From the publisher’s website:
Governments in different parts of the world have been struggling to develop constructive policies to deal with prostitution â€“ as, for example, the British Home Office recently instigated a £1.5 million programme to help address the perceived problems of prostitution. In the context of this struggle, and amidst the publication of various policy documents, Prostitution, Politics & Policy develops a fresh approach to understanding this issue, while presenting a range of what are seen as progressive and radical policy proposals. Much of the debate around prostitution has been polarized between liberals â€“ who want prostitution decriminalized, normalized and humanized â€“ and conservatives â€“ who have argued that prostitution should be abolished. But, drawing on a wide range of international literature, and providing an overview that is both accessible to students and relevant to policy makers and practitioners, Roger Matthews proposes a form of radical realism that is irreducible to either of these two positions.
An interview with the author is available here, below is an excerpt:
… As Matthews explains in his new book, Prostitution, Politics and Policy, he is entirely against liberal solutions to prostitution. The liberal approach is to think of the trade as simply another form of work, to be “non-judgmental” in dealing with it, and to set up areas, such as “tolerance zones”, where women can work without fear of arrest. (The Netherlands is among countries that have set up these zones, which are usually on the edge of industrial estates. The theory is that, without the fear of a police swoop, women will have more chance to size up customers, thus improving their safety.)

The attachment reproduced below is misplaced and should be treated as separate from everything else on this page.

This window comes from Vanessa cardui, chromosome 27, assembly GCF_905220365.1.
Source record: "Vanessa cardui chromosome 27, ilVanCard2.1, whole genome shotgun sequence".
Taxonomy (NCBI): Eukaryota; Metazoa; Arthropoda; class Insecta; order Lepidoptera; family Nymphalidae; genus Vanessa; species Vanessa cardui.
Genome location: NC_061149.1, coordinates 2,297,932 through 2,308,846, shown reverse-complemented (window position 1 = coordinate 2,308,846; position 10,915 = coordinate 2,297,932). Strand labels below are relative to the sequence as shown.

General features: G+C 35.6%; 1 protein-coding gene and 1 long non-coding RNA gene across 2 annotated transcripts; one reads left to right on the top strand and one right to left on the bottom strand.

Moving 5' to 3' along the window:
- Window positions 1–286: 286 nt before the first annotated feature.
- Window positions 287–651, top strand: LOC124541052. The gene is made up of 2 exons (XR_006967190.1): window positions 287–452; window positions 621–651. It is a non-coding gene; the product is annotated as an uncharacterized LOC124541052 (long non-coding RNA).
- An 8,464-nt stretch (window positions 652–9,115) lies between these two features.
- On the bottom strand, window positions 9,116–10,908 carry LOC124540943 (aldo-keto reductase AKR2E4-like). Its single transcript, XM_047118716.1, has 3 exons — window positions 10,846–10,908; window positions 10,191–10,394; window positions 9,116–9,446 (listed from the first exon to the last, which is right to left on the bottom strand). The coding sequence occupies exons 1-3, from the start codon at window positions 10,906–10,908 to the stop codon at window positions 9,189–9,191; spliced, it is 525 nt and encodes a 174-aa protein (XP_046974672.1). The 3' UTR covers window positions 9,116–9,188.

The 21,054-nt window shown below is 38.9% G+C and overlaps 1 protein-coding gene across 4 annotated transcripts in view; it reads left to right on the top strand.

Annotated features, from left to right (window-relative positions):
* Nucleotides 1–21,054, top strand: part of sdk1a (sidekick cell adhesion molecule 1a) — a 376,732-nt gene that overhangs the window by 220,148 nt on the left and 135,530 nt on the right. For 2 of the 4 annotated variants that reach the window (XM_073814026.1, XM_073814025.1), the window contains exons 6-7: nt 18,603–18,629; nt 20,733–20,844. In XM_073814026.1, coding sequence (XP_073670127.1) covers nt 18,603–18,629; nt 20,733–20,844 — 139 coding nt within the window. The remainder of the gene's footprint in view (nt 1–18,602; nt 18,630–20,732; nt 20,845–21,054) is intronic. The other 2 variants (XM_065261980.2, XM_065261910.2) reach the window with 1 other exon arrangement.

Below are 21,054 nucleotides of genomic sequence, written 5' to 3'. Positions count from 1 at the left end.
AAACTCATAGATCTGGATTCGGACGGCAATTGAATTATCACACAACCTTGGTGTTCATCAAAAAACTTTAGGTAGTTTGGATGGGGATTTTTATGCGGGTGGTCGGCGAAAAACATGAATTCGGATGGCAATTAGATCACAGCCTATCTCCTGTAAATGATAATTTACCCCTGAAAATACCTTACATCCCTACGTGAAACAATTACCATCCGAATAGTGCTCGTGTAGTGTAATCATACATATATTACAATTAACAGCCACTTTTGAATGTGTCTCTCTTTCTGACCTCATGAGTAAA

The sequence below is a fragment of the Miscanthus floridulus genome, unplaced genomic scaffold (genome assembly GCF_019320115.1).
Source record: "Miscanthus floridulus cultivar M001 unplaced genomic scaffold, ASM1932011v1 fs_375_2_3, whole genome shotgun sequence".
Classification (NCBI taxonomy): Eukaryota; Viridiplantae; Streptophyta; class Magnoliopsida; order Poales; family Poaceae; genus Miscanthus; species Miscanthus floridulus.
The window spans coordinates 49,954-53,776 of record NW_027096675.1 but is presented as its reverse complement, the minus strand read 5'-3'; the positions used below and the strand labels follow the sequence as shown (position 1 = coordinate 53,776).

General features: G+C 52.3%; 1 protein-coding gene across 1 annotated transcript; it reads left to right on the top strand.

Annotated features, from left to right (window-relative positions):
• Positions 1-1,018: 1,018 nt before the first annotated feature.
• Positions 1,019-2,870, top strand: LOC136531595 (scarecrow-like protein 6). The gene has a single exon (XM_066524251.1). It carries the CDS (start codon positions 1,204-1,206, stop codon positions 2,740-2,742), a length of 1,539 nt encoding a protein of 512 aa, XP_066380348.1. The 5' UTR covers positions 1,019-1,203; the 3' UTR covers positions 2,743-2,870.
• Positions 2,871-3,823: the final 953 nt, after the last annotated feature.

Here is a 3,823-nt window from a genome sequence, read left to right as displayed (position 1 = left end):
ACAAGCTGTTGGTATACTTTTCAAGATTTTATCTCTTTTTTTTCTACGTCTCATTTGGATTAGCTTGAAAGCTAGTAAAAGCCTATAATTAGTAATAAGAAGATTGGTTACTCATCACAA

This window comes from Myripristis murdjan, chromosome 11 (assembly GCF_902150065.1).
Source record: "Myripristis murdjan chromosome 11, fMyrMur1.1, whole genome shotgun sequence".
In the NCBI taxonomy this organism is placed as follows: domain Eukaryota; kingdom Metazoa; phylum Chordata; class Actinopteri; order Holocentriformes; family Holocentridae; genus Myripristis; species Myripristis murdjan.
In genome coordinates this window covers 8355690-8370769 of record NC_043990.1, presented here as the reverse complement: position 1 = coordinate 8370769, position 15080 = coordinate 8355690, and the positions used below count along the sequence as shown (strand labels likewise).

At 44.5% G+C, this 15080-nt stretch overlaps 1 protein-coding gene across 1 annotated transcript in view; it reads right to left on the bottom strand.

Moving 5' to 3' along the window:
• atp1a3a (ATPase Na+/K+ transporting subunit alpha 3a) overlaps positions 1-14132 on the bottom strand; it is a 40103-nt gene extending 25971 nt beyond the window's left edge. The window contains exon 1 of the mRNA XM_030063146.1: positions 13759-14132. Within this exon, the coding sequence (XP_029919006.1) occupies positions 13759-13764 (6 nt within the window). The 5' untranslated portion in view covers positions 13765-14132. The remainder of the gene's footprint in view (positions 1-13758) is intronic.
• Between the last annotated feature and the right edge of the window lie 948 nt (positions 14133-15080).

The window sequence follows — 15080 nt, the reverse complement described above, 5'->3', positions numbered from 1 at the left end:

Matthews completely disagrees with the notion of legalisation. Instead, he says, the punters should be deterred from buying sex, women in prostitution should be decriminalised, and a radical welfare strategy should be put in place to help them out of the trade. “You can’t remove the abuse and coercion from prostitution, whether legal or not,” he says, so “the answer is to clamp down on the punters, while helping the women to get out and stay out.”
Matthews has been studying street prostitution for more than two decades, but his latest book was inspired partly by the murders of the five young women in Ipswich. “All the evidence of the Ipswich case shows us that tolerance zones would not have kept the women safe,” he says, because “it is about where the punters take the women to harm them, not where they pick them up.” As he points out, “the killer was a trusted regular”, which is why the women went with him.
In the book, Matthews describes most women he has met on the streets as “extremely desperate, damaged, and disorganised”. “Many of these women, who are supposed to be ‘working’, are obviously off their faces with drugs and drink,” he says. “Which other ‘profession’ would that be tolerated in?” He has interviewed women who have carried on selling sex immediately after being stabbed, raped, beaten, and in once case, hours after giving birth. “Entry into prostitution is often as a result of physical and sexual abuse, parental neglect, a history of local authority care, and drug addiction,” says Matthews.
“I think that speaks for itself.” …